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That’s how much the Air Force agreed to pay Booz Allen Hamilton, Inc. of Herndon, Va., Tuesday, according to the Pentagon’s daily contract-awards list. The money will fund studies, including Emerging Leading-Edge Technological Advancement of Intelligence Surveillance Recon Capabilities Report, as well as Tactics, Techniques, and Procedures Report (“Tactics, Techniques and Procedures” is a oft-used military phrase that simply means how we do things around here; the fact that it’s plucked as the title for a multi-million-dollar report seems strange). “These deliverables,” the contract announcement says, “will be used to ultimately increase the situational awareness and survivability of the warfighter by helping them to better identify battlefield threats.” Not sure what’s more appalling: the lousy grammar, or the fact that the U.S. Air Force apparently lacks the ability to do this kind of work on its own.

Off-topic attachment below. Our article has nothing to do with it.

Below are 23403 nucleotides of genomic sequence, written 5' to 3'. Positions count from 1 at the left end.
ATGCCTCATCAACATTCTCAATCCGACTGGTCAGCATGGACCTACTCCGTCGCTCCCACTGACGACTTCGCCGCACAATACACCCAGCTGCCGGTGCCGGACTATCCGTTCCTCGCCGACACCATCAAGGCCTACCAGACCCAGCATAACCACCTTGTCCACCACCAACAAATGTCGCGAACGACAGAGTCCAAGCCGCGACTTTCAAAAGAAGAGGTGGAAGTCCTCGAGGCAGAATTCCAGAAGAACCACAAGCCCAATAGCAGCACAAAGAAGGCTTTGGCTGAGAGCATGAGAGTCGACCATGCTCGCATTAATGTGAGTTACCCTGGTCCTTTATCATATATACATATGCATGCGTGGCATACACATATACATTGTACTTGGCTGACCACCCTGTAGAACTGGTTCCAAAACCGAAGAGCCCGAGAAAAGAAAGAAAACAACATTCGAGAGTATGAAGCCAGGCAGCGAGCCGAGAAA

Oops — continuing down Tuesday’s contract list, there are two additional awards to Booz Allen. One is for $24,116,927 to guide “investment decisions regarding potential technologies that can best protect warfighters from threats posed by technological warfare, natural disaster, biochemical warfare, and terrorism/insurgency.” The other is for $20,768,477 “to analyze and recommend methods to limit terrorist and enemy threats in a permanently deployed, overseas environment.” Nearly $70 million to a so-called Beltway Bandit — even if Booz Allen is more of a so-called Dulles Access Road Robber — to do what the U.S. military should be doing on its own. ¬†Booz Allen made nearly $4 billion last year generating such reports, making it the U.S. government’s 9th biggest contractor.